The Reinventing Civil Defense project was featured in a news story by Ralph Vartabedian and W.J. Hennigan in the Los Angeles Times, “Duck and cover 2.0: How North Korea is prompting new efforts to prepare for a nuclear attack.” An excerpt is below.
Fleets of big black trucks, harbor boats and aircraft, equipped with radiation sensors and operated by specially trained law enforcement teams, are ready to swing into action in Los Angeles for a catastrophe that nobody even wants to think about: a North Korean nuclear attack.
American cities have long prepared for a terrorist attack, even one involving nuclear weapons or a “dirty bomb,” but North Korea’s long-range missile and weapons programs have now heightened concerns along the West Coast over increasing vulnerability to a strike. […]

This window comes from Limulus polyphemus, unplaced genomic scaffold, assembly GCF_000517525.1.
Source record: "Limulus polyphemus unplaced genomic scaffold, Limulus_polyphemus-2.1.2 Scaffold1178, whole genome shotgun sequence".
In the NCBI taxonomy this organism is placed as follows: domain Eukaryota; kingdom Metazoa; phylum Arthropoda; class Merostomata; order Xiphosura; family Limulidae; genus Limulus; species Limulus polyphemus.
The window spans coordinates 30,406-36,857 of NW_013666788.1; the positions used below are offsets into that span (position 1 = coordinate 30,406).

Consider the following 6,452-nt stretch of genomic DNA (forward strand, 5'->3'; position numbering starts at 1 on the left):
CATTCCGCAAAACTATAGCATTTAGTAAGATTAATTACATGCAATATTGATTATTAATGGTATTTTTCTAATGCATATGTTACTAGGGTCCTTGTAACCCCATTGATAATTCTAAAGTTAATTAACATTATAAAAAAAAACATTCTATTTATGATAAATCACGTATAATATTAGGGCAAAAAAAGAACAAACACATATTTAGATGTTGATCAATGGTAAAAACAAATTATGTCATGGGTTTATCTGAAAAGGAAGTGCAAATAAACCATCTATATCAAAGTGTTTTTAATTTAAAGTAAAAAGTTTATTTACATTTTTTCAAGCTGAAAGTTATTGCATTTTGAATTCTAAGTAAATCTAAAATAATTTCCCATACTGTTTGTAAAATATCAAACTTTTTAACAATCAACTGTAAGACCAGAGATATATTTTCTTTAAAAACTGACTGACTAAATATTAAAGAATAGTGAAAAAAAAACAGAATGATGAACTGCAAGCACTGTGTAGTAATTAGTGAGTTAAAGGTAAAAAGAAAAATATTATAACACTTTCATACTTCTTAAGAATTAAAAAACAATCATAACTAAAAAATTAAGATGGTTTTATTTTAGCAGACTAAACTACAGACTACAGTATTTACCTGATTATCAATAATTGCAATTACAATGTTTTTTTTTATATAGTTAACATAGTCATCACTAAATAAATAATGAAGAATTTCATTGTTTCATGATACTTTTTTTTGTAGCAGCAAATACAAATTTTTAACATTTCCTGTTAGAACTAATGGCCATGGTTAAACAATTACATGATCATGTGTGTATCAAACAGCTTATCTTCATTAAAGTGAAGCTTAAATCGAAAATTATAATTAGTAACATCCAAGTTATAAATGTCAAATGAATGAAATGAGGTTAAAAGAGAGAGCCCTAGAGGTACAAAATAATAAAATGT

As tension rises, the inevitable question is: How well prepared are Los Angeles and other U.S. cities for a nuclear strike? The answer is somewhat unexpected. After two decades of fighting terrorism, law enforcement agencies and the federal government today are better equipped and trained to handle the aftermath of a limited nuclear attack than they ever were during the Cold War. Yet generations of Americans have grown up without learning how to protect themselves in the aftermath of a detonation. […]
This month, Wellerstein and other researchers launched Reinventing Civil Defense, a nonprofit project that over the next two years will examine how best to reeducate the American public on the nuclear threat — one that never went away. It is being funded by a $500,000 grant from Carnegie Corp. of New York.
“If we live in a world where a nuclear detonation is possible, and we do, then people should be informed on what that means,” he said. “It’s something that’s been nonexistent in our society since the late 1980s.”
Click here for the full story.